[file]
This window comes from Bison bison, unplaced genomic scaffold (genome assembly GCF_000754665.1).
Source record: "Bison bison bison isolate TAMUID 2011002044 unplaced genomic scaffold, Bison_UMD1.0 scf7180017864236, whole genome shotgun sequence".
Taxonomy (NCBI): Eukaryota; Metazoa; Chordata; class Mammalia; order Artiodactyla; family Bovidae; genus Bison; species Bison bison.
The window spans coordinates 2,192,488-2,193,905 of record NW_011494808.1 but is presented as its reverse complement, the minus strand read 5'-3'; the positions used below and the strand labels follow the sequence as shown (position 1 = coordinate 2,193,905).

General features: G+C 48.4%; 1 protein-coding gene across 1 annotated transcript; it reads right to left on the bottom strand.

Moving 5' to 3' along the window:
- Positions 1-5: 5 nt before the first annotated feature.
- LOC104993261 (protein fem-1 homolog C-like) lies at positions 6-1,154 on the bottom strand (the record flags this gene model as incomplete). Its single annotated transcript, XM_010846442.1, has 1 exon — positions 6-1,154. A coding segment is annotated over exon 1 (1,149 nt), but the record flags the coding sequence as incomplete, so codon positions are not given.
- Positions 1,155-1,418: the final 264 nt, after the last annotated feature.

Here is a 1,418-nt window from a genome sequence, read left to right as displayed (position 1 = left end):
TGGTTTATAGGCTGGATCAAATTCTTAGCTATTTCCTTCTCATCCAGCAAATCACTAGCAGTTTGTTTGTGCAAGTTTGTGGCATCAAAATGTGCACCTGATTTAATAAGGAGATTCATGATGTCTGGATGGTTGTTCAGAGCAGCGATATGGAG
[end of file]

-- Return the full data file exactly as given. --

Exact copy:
This window comes from Bison bison, unplaced genomic scaffold (genome assembly GCF_000754665.1).
Source record: "Bison bison bison isolate TAMUID 2011002044 unplaced genomic scaffold, Bison_UMD1.0 scf7180017864236, whole genome shotgun sequence".
Taxonomy (NCBI): Eukaryota; Metazoa; Chordata; class Mammalia; order Artiodactyla; family Bovidae; genus Bison; species Bison bison.
The window spans coordinates 2,192,488-2,193,905 of record NW_011494808.1 but is presented as its reverse complement, the minus strand read 5'-3'; the positions used below and the strand labels follow the sequence as shown (position 1 = coordinate 2,193,905).

General features: G+C 48.4%; 1 protein-coding gene across 1 annotated transcript; it reads right to left on the bottom strand.

Moving 5' to 3' along the window:
- Positions 1-5: 5 nt before the first annotated feature.
- LOC104993261 (protein fem-1 homolog C-like) lies at positions 6-1,154 on the bottom strand (the record flags this gene model as incomplete). Its single annotated transcript, XM_010846442.1, has 1 exon — positions 6-1,154. A coding segment is annotated over exon 1 (1,149 nt), but the record flags the coding sequence as incomplete, so codon positions are not given.
- Positions 1,155-1,418: the final 264 nt, after the last annotated feature.

Here is a 1,418-nt window from a genome sequence, read left to right as displayed (position 1 = left end):
TGGTTTATAGGCTGGATCAAATTCTTAGCTATTTCCTTCTCATCCAGCAAATCACTAGCAGTTTGTTTGTGCAAGTTTGTGGCATCAAAATGTGCACCTGATTTAATAAGGAGATTCATGATGTCTGGATGGTTGTTCAGAGCAGCGATATGGAG